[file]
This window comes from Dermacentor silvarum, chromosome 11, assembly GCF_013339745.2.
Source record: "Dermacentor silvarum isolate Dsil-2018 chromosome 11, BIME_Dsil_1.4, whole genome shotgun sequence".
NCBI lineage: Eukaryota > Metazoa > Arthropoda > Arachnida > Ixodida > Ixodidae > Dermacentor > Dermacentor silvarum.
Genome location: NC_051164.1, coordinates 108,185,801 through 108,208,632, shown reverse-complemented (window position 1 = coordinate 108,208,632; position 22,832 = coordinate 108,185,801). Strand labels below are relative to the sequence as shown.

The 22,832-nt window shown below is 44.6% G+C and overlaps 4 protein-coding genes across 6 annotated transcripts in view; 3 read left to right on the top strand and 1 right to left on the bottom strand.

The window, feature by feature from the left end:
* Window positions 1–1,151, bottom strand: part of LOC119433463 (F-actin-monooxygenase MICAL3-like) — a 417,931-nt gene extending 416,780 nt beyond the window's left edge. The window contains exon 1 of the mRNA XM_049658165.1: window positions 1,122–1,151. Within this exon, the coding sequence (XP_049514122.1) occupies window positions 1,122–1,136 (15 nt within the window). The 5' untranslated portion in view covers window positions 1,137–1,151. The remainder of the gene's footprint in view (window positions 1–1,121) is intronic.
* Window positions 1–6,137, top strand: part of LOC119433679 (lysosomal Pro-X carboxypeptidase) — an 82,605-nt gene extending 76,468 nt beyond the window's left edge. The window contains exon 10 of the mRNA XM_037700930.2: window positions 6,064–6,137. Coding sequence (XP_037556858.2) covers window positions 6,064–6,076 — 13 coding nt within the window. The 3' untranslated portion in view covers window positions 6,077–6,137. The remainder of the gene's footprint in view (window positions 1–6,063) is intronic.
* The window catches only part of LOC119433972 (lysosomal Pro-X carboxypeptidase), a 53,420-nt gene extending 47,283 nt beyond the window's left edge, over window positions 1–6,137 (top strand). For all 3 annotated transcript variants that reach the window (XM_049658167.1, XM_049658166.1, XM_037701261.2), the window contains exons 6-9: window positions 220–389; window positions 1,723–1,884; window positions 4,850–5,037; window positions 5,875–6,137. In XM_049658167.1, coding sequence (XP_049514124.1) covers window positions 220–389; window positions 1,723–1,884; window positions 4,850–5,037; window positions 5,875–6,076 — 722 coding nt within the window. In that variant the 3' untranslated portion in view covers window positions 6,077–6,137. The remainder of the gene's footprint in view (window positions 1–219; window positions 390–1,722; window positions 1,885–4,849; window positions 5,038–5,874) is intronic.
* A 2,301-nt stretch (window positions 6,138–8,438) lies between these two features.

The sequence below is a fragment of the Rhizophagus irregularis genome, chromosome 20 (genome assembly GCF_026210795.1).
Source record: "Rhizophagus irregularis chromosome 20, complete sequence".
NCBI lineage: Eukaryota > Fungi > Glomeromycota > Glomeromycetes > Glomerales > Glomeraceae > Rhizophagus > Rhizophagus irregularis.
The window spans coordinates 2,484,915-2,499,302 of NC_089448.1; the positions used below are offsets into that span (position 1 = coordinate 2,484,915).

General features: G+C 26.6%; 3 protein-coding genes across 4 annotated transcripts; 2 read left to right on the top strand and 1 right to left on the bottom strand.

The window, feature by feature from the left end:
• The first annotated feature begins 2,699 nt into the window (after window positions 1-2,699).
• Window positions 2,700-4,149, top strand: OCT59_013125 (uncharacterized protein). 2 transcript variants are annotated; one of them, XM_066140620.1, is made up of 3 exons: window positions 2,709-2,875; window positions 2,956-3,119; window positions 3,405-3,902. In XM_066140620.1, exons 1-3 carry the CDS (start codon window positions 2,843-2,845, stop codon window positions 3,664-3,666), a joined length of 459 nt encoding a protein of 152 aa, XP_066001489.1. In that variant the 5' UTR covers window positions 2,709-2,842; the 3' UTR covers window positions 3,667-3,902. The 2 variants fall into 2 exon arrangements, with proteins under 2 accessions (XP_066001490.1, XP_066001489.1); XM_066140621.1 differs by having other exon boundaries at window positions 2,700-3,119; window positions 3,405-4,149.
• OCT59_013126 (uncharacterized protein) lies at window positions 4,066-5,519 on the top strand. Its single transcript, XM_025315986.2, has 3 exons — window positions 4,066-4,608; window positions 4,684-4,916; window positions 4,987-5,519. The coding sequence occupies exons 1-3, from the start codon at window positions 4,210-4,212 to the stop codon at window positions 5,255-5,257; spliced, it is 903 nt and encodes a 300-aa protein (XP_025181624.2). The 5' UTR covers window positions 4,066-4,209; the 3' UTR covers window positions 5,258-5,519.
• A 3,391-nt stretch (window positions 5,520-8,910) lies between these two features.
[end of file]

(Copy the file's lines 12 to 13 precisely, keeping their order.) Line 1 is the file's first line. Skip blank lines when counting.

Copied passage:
Source record: "Rhizophagus irregularis chromosome 20, complete sequence".
NCBI lineage: Eukaryota > Fungi > Glomeromycota > Glomeromycetes > Glomerales > Glomeraceae > Rhizophagus > Rhizophagus irregularis.